Short Essays written on a variety of different Jewish concepts.
The portion starts with Moses saying, ‘and I prayed to God at that time’. The word used for prayer is not the usual one; its root is from the word, ‘chanan’, which means ‘grace’ in English, so it would translate as ‘I asked God for His grace at that time’.
The Rabbis make a striking point. Righteous people, they say, do not ask God for something based on their good deeds. They simply ask Him for a free gift.
One would think that if anyone is going to mention the good deeds they have done and ask God for something based on that, it would be good people. But the Rabbis are telling us that a good person realises something much deeper: that this whole world is nothing more than a free gift.
Can anyone reading this tell me what they did to ‘deserve’ this gorgeous world? What did you do for God? How did you help Him out? What did you do to merit arms, legs, eyes, a Godly soul, the love of those around you, your love for them, your beating heart, your breathing lungs, your thinking brain? What did you do to earn it? In what currency did you pay God?
This whole world, every precious moment of our lives is simply a free, generous, open-hearted gift from a loving Father in Heaven. There is nothing that He needs from us. There is nothing we have done for Him and nothing we ever could do for Him. We are simply the lucky recipients of His incredible love. And if we want more, He’s open to listening.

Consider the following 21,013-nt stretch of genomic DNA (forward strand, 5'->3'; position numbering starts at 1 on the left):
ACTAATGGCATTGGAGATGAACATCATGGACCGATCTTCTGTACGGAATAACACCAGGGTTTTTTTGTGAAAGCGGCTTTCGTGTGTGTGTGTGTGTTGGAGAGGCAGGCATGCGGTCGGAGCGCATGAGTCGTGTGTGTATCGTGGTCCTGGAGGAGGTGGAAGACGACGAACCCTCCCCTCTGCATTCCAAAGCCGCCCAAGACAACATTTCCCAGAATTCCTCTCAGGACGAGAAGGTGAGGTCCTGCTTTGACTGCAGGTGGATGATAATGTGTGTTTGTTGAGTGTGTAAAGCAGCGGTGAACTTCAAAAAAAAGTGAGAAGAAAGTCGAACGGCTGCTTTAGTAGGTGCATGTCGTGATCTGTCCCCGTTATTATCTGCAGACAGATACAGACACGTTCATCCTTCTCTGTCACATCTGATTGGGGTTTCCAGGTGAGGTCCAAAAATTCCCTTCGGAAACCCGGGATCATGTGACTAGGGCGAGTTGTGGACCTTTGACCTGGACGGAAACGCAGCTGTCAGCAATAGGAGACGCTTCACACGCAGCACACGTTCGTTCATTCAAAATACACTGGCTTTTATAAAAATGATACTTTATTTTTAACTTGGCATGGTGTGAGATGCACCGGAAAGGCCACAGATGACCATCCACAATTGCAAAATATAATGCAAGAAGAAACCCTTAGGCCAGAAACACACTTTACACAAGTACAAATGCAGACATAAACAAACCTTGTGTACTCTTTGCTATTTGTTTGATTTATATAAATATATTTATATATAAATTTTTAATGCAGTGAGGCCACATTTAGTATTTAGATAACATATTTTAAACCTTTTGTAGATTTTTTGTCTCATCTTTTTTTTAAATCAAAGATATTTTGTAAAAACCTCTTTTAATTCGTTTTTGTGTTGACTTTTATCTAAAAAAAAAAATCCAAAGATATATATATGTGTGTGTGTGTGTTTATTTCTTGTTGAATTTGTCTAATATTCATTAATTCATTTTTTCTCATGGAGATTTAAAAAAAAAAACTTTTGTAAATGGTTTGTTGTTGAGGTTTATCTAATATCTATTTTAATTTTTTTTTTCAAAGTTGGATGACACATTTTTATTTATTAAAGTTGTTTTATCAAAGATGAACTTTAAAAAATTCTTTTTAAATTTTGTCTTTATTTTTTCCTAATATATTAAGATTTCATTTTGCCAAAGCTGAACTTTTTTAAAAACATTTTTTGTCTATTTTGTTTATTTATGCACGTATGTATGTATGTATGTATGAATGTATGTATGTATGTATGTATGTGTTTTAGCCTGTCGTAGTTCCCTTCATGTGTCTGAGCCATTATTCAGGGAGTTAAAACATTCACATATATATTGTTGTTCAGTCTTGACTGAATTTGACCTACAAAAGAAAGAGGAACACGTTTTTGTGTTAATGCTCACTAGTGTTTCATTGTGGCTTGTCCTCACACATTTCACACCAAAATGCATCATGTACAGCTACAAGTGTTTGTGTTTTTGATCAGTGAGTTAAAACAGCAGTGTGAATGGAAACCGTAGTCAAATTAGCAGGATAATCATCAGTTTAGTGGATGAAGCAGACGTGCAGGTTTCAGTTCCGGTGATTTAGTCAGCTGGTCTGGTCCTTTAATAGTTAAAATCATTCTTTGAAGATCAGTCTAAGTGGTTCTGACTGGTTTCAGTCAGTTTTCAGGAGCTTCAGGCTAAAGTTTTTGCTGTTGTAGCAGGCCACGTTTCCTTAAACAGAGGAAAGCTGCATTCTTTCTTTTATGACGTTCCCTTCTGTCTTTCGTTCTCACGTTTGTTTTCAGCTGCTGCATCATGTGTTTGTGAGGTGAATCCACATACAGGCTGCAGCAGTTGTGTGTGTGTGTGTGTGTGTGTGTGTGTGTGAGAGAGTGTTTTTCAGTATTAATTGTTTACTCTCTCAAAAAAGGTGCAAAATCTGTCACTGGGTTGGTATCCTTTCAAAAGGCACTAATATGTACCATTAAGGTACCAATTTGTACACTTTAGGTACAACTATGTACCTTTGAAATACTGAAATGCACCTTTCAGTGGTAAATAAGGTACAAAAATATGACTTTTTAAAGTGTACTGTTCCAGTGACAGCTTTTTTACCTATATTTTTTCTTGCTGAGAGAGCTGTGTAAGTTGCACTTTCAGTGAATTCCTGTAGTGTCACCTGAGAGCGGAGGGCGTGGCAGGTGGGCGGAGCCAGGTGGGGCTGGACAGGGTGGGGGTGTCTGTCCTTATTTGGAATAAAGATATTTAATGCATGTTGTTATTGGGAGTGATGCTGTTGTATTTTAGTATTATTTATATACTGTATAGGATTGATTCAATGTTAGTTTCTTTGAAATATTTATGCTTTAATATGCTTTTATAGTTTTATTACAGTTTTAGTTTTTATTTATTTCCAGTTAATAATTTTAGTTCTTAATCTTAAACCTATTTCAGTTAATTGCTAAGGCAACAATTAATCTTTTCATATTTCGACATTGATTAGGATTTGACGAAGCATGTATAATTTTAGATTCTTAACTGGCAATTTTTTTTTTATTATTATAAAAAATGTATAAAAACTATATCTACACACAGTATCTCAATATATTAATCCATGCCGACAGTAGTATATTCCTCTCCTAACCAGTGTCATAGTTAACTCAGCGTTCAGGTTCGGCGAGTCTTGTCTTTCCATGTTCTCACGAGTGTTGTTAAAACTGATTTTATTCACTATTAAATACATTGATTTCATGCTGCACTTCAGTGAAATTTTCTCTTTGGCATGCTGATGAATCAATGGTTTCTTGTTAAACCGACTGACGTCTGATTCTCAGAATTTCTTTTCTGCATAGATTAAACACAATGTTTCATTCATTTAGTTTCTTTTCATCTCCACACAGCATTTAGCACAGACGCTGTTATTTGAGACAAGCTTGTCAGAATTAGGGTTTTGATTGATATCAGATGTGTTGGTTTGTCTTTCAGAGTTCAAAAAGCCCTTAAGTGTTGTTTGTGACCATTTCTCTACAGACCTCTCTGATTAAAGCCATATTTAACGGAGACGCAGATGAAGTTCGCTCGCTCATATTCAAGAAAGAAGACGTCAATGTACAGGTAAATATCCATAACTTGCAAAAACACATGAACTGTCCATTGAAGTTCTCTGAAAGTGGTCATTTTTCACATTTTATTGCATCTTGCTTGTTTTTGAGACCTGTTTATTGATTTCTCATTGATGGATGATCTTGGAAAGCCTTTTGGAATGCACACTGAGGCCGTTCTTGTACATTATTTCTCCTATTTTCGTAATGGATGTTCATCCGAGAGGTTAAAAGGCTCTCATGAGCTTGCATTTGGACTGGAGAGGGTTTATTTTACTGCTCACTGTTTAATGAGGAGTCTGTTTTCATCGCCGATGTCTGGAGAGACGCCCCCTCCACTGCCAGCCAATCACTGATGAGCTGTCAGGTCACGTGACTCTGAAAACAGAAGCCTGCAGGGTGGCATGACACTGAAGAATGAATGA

If my son comes to me and says, ‘dad, I cleaned my room to today, just like you asked, so could I have an ice cream?’ I would probably say, ‘well done for cleaning your room so that you don’t live like a pig. Now here’s an ice cream because I love you.’ We don’t want our kids to have to pay us for the goodness we share with them. It’s simply our pleasure to give.
God is no different. All He asks of us is for us. It doesn’t boost his self esteem when we pray to Him, nor does it increase His sales when we study His books. If we ignore Him, He’s not upset. We are the ones missing out on a relationship with the transcendental, not Him.
The righteous realise that we should ask not what we can do for God, but ask rather what God can do for us. So they ask for His love and nothing more. And if He’s done this much without our deserving it one iota, why wouldn’t He do just that little bit more?